Stockholm, October 20 -- Covering the annual Nobel Prize announcements in Stockholm and Oslo is a little like writing a major exam at school, with one big exception: you’d never studied the subject before.
Every year in early October the winners of the prestigious awards for pioneering work in the fields of medicine, physics, chemistry, literature, peace and economics are revealed during a week of ceremonious daily announcements by the individual prize committees.
It's usually a nerve-wracking, hair-pulling experience for AFP's reporters that begins weeks before in September, when speculation begins to mount about possible laureates in each field, with the literature and peace prizes garnering the most attention.
The committees always remain tight-lipped about the nominees, and their deliberations are sealed for 50 years.
That leaves journalists and pundits to engage in a guessing game, as we try to write insightful advancers about those believed to be in the running, knowing full well that one person's guess is as good as another's.
Finally Nobel week arrives. Previously, the committees dispatched special couriers to all major media outlets. They arrived with an envelope containing the winners' names grasped tightly under their arms, only handing it over on a given signal received by phone: "Go! Go! Go!"
When I started covering the Nobels, AFP used to have to meet up with other agencies at the Swedish news agency TT’s offices, where the courier had an envelope for each agency. I used to have to grab the envelope and run to our nearby office to write up the story, a system that worked well until one time my heel caught on a power cord as I dashed off, pulling the plug on some poor reporter’s computer at the most inopportune moment...
But times have changed, and the announcements are now broadcast live on TV, and press releases are published on the Nobel Foundation's website instantaneously. Only the medicine prize committee continues to send a courier to our office, the same woman who has been coming to us for almost 15 years. (That's tradition for you.) Each day, the Foundation's website features a large clock on the homepage, ticking down the minutes and then the seconds until the big announcement. Three, two, one, and the winner is...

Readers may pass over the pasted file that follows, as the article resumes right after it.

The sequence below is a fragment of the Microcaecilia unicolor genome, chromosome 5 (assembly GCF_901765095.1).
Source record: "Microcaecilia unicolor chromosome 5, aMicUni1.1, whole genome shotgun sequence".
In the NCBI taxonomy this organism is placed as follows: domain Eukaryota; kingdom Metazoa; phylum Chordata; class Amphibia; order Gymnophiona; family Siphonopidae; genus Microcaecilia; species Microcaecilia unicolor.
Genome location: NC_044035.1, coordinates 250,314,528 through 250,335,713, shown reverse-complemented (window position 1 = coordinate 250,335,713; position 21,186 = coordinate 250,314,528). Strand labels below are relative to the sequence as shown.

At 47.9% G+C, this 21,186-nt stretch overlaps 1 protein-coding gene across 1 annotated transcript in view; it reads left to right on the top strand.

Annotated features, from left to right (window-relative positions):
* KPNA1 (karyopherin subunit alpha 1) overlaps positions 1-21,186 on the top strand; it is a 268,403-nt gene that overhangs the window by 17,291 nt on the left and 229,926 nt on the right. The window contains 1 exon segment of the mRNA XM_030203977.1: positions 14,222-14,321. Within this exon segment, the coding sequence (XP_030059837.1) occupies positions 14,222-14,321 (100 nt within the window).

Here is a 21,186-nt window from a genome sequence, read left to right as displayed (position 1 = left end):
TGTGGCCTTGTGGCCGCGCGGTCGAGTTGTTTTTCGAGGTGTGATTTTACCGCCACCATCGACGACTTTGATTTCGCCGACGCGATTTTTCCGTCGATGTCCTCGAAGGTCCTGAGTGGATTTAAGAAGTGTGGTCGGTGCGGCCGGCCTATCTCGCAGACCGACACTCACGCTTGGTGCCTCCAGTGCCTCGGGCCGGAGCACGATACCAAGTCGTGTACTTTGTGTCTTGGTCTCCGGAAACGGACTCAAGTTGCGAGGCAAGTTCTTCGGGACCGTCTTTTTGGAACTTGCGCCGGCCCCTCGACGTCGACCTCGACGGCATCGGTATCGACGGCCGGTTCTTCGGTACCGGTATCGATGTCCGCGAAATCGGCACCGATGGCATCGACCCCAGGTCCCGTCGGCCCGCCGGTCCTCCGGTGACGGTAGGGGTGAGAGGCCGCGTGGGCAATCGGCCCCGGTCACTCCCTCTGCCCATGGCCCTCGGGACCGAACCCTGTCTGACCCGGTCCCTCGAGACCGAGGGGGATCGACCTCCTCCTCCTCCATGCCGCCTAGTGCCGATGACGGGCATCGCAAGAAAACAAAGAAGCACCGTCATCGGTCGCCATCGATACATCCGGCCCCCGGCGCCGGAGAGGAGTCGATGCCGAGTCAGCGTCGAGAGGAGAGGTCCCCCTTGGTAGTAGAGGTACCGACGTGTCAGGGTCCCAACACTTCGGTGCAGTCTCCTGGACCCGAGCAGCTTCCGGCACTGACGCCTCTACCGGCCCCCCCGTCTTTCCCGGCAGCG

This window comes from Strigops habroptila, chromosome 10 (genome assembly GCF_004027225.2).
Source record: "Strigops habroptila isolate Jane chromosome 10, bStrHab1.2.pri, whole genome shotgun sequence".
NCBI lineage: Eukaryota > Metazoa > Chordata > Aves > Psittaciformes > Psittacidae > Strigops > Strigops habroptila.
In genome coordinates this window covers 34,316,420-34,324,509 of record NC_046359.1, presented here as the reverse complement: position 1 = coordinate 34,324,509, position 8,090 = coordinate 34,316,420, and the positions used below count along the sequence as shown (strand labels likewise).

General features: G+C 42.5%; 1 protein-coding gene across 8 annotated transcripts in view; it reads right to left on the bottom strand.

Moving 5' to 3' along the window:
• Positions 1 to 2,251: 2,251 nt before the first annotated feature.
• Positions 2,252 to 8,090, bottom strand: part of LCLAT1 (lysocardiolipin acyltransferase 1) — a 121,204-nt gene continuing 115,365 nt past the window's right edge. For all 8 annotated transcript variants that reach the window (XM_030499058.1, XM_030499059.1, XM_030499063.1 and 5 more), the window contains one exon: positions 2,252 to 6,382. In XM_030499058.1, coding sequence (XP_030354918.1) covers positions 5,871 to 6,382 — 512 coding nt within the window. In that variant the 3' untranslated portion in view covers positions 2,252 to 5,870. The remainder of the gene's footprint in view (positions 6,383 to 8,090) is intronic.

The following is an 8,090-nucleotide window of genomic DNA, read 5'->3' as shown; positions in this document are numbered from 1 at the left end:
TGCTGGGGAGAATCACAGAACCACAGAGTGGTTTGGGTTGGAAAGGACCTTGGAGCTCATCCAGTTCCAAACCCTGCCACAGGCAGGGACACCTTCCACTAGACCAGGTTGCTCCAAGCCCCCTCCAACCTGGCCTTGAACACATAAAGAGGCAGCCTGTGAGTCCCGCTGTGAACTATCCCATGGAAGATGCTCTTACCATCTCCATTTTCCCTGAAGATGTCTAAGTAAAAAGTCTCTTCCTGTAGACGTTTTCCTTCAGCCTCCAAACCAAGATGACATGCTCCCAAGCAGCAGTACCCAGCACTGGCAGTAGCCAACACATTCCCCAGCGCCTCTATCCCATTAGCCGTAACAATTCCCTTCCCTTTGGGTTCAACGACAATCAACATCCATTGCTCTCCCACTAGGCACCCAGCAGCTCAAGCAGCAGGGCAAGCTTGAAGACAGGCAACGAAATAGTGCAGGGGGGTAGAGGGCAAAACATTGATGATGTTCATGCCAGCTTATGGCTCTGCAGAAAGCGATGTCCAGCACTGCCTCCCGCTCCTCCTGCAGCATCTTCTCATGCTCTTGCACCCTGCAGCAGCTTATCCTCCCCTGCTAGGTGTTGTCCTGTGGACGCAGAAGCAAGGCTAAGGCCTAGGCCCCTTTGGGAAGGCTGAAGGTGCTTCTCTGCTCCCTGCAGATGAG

Nobel website crashes
Now the rush begins, as we quickly file an alert with the winners' names (no spelling mistakes please!) and scramble to find out their nationalities, not always indicated in the committee's press release. If we’re lucky, the website functions well, but with so many people trying to access the site at the same time it occasionally crashes. Once, I couldn’t access the site to find out the physics prize laureates, and after a flood of obscenities streamed from my mouth, a colleague who had managed to get on the site just before me printed the page. Saved ! Why did the committees have to stop sending couriers??
Each prize brings its own challenges. For the scientific prizes, this involves simplifying highly-technical, groundbreaking research that you've probably never heard of into simple language that will make sense to a general readership. It's a daunting task for most news reporters. (Note to self: in next life, pay more attention in chemistry class!) Take this year's physics prize. The statement said the award was going to Takaaki Kajita of Japan and Arthur McDonald of Canada "for the discovery of neutrino oscillations, which shows that neutrinos have mass". Neutrino oscillations? Huh?
Lucky with literature
We do our best, using background material provided by the committees as well as Internet searches, and try to have a full 600 word story on the wire as fast as we possibly can.
When it comes to the literature prize, sometimes we get lucky. For writers and authors whose names are appearing most frequently in the run-up to the announcement, we ask AFP bureaus around the world to have some material ready to go in case one of them is indeed the lucky one. And this year it paid off: our Minsk bureau had prepared a piece about Belarussian writer Svetlana Alexievich that was published within minutes of the news that she had won.
We were not as lucky with the peace prize this year. The only one of the six Nobels to be announced in Oslo, it is perhaps the most closely-watched prize.
Our Oslo correspondent Pierre-Henry Deshayes has his ear to the ground throughout the year, following the Norwegian Nobel Committee's statements to see who might be on their radar for the prize.
Every year, he prepares background material for a plethora of possible winners, describing peace processes and profiling mediators. So this year we had loads of background material ready to be used in case the honour went to Angela Merkel, the UNHCR, a Catholic Eritrean priest, two survivors of the Hiroshima and Nagasaki atomic bombings, anti-nuclear group ICAN, Congolese doctor Denis Mukwege, the Colombian peace process partners and the Iran nuclear deal partners, all of whom were seen as possible laureates. So we felt pretty well prepared.
The head of the committee Kaci Kullmann Five steps up to the microphone, and announces that this year's laureate is ... Tunisia's National Dialogue Quartet!
A moment of panic hits the entire AFP team as we realise we have nothing prepared for this laureate. And then we do what we're trained to do: act quickly on our feet and get the story out as fast as we can.
Pia Ohlin is the AFP Stockholm deputy bureau chief.